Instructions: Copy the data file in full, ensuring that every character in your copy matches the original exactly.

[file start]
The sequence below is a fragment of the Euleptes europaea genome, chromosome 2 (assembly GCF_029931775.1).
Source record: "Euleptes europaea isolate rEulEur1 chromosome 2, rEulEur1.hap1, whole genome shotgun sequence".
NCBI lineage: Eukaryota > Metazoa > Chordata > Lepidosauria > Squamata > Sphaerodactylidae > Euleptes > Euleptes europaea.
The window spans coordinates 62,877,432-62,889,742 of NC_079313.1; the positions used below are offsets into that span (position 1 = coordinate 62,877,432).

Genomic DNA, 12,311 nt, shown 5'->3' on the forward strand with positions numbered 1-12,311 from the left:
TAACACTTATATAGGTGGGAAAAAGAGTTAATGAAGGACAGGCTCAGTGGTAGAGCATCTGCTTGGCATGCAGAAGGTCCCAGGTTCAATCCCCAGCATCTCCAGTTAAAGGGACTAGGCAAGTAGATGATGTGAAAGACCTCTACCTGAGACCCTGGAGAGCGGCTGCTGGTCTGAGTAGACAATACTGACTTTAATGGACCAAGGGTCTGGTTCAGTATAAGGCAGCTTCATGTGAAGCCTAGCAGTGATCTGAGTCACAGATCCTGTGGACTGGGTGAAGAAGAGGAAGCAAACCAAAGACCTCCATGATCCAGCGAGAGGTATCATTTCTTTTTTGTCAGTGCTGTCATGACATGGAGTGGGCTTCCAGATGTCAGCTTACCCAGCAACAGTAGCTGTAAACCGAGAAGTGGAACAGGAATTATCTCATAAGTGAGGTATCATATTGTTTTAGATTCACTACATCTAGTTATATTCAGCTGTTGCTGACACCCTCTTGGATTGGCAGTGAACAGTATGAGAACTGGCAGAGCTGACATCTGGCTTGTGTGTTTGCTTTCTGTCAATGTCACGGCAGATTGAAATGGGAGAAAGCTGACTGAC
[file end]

The sequence below is a fragment of the Euleptes europaea genome, chromosome 2 (assembly GCF_029931775.1).
Source record: "Euleptes europaea isolate rEulEur1 chromosome 2, rEulEur1.hap1, whole genome shotgun sequence".
NCBI lineage: Eukaryota > Metazoa > Chordata > Lepidosauria > Squamata > Sphaerodactylidae > Euleptes > Euleptes europaea.
The window spans coordinates 62,877,432-62,889,742 of NC_079313.1; the positions used below are offsets into that span (position 1 = coordinate 62,877,432).

Genomic DNA, 12,311 nt, shown 5'->3' on the forward strand with positions numbered 1-12,311 from the left:
TAACACTTATATAGGTGGGAAAAAGAGTTAATGAAGGACAGGCTCAGTGGTAGAGCATCTGCTTGGCATGCAGAAGGTCCCAGGTTCAATCCCCAGCATCTCCAGTTAAAGGGACTAGGCAAGTAGATGATGTGAAAGACCTCTACCTGAGACCCTGGAGAGCGGCTGCTGGTCTGAGTAGACAATACTGACTTTAATGGACCAAGGGTCTGGTTCAGTATAAGGCAGCTTCATGTGAAGCCTAGCAGTGATCTGAGTCACAGATCCTGTGGACTGGGTGAAGAAGAGGAAGCAAACCAAAGACCTCCATGATCCAGCGAGAGGTATCATTTCTTTTTTGTCAGTGCTGTCATGACATGGAGTGGGCTTCCAGATGTCAGCTTACCCAGCAACAGTAGCTGTAAACCGAGAAGTGGAACAGGAATTATCTCATAAGTGAGGTATCATATTGTTTTAGATTCACTACATCTAGTTATATTCAGCTGTTGCTGACACCCTCTTGGATTGGCAGTGAACAGTATGAGAACTGGCAGAGCTGACATCTGGCTTGTGTGTTTGCTTTCTGTCAATGTCACGGCAGATTGAAATGGGAGAAAGCTGACTGAC